Sunday, December 29, 2013

Happy Holidays 2013

Last week I spent my second (and last) Christmas in Grand Popo.

As always Popo was wonderful. Everyone had a great time - a much smaller and more low key group than last year – which is probably a good thing. I am perfectly happy just relaxing on the beach enjoying the sound of the ocean, sun on my skin, and sand in my hair. I hope to get to go back to Grand Popo at least one more time before I finish my service, it really is my favorite place in Benin (Admin if you read this – COS conference.. please?)

I hope that those of you who celebrated this year, had an amazing time with your loved ones at home. I can't wait to be there next year!!! Thank you (again) for the holiday cards and Christmas treats that I received from home. <3

This coming week is the New Year. 2014.  For me the turning of the year is a time of reflection – and here in Benin the year has sure given me a lot to reflect on. I have a postcard on my wall that says “When was the last time you did something for the first time?” I am lucky enough, at this point in my life, that that I can say I do new things almost every day.

I started off my year right, a New Years meal in a friends village where we shared culture exchange through food. Followed the week after by the annual voodoo fete (I celebrated here in Misserete) with two of my close-mates, sitting on the VIP stage with Voodoo Priests, Village Chiefs, and Kings. I learned Goun, and I perfected Peace Corps Gourmet. I taught farming groups to grow new crops, and grew traditional crops with primary school students. I went on a Safari where we were charged at by an elephant, we went on a boat ride that was uncomfortably close to a family of hippos, and even saw lions. I road tripped through Togo and Ghana, getting a chance to see West African culture outside of Benin. Joined my new Japanese friends in traditional Beninese dance classes. Throughout the year I hosted many volunteer's at my house in Misserete and created uncountable memories. I was selected for the Peer Support Network, joined the Volunteer Advisory Committee, and formed an Amour et Vie team in my village. I befriended a wonderful kitten named Papaya, who does his best to make sure I am never lonely. I had to say goodbye, as some of the new friends left to return to American life, but I also was able to welcome many new friends, as my village hosted a new group of Peace Corps Environment Action Trainees over  the summer. For me 25 was a year of much growth. I worked hard and learned a lot about myself. I have become more confident and also more flexible. I became engaged and I am also a very proud new Aunt. 2013 is definitely a year I will never forget. All I can do is hope that 2014 is just as amazing and full of excitement and happy news.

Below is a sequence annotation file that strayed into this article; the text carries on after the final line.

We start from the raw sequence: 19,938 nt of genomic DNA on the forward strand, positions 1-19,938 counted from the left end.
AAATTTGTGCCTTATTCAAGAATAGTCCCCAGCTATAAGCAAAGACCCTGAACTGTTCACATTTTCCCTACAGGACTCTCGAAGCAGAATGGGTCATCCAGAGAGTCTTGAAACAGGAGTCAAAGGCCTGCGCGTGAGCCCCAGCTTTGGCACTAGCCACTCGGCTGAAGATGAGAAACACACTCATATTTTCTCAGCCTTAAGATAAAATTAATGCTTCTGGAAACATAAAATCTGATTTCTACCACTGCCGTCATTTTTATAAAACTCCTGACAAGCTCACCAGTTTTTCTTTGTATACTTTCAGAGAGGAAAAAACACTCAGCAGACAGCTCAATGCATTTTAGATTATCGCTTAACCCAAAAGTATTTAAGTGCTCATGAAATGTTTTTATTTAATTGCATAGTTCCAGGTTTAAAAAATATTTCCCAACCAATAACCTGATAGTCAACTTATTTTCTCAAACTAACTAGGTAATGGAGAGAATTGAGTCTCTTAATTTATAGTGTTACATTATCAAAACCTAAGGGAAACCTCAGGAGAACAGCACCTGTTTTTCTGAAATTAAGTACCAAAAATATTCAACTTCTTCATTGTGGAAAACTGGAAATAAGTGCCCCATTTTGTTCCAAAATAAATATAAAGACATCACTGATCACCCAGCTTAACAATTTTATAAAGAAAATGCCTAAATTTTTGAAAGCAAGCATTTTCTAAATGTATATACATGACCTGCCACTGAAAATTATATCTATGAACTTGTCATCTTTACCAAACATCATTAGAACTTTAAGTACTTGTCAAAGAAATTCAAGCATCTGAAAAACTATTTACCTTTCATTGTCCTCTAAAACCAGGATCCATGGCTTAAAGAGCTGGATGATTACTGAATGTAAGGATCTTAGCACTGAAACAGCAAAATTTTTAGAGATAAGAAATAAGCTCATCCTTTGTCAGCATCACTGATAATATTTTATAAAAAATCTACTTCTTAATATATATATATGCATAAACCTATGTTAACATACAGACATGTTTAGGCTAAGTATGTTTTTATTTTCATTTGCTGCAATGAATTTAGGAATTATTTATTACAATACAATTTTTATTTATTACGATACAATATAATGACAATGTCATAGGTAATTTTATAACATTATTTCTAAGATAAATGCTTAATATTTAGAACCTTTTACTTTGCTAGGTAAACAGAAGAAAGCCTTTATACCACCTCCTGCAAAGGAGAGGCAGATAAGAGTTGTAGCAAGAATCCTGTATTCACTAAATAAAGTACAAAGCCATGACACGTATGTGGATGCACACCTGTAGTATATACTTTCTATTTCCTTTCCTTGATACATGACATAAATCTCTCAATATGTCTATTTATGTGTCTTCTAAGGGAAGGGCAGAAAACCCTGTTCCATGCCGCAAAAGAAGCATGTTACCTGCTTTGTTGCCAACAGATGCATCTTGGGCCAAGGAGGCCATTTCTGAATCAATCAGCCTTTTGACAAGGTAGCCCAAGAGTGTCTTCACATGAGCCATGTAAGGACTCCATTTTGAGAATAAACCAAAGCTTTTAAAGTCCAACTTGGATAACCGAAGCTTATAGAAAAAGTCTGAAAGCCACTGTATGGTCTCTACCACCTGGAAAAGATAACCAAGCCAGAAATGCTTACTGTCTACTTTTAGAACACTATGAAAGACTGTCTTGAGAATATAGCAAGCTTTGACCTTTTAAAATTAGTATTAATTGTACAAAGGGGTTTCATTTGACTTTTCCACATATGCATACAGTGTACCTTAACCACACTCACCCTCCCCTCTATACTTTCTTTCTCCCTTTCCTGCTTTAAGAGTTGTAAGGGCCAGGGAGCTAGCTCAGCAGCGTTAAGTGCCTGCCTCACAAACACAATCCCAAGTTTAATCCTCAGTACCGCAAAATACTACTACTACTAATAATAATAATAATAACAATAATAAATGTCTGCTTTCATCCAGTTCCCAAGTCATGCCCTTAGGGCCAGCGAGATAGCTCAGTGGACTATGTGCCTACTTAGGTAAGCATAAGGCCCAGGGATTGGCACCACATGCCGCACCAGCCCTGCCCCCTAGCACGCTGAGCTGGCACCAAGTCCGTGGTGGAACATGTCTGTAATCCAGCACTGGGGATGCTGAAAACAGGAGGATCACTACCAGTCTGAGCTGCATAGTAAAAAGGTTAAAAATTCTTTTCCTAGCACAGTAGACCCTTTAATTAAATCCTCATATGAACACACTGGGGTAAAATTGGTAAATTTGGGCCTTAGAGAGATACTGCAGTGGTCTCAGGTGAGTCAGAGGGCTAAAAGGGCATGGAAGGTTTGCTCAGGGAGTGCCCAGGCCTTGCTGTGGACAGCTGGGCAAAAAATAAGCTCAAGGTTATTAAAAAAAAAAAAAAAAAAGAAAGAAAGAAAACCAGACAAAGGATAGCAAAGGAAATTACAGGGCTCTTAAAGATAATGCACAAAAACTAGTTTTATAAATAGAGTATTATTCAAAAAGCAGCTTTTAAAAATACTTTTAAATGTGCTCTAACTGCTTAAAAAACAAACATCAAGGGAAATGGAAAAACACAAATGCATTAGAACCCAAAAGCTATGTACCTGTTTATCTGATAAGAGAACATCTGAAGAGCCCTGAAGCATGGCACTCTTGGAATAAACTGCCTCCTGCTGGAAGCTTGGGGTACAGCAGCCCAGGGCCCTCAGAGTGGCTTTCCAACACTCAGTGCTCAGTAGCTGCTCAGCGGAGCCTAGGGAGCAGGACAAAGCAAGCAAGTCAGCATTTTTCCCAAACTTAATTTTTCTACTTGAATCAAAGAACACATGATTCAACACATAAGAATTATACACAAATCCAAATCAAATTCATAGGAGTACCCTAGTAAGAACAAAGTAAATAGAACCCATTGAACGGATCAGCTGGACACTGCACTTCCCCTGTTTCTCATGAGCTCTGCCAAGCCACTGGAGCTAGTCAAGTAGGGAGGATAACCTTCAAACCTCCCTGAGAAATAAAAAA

Happy New Year Everyone

<3 Z

Sunday, December 22, 2013

A Touristic Alternative

One of the “big” tourist attractions in Benin – other than Voudun – is the existence of lake villages. The most famous of the lake villages (the one that most tourists go to tour) is called Ganvie.

Perhaps, if you are a tourist, Ganvie might be exactly what you are looking for. The boat will stop at multiple gift shops and of course they will try to get you to spend ALL of your money on things that you either didn't want or didn't agree to.

Some volunteers have taken their families to see Ganvie and have had a good experience. A lot of volunteers have gone to Ganvie and had a horrible experience. Erik and I had a horrible experience, that ended with (after other things) having that hats that we had paid for stolen from us by the guy who sold them to us... by the time we were done there we were so very glad to be leaving. That being said you WANT to see  lake villages while you are here – and if we hadn't gone we would have wished we had – which means just dealing with the mostly bad experience to get a chance to see them. But what if there was another not quite as touristy, but tours provided, lake village, where they won't try to cheat you out of your money? Wouldn't that be great.

Cue in: Augege (pronouces wa-gay-gay).

This past Tuesday I was lucky enough to be invited to go on a boat tour of the village of Augege, which is actually very close to chez moi. There is a newly built and small tourist center that takes boats out  from Porto Novo, and takes about 30 minutes to get to the village by boat.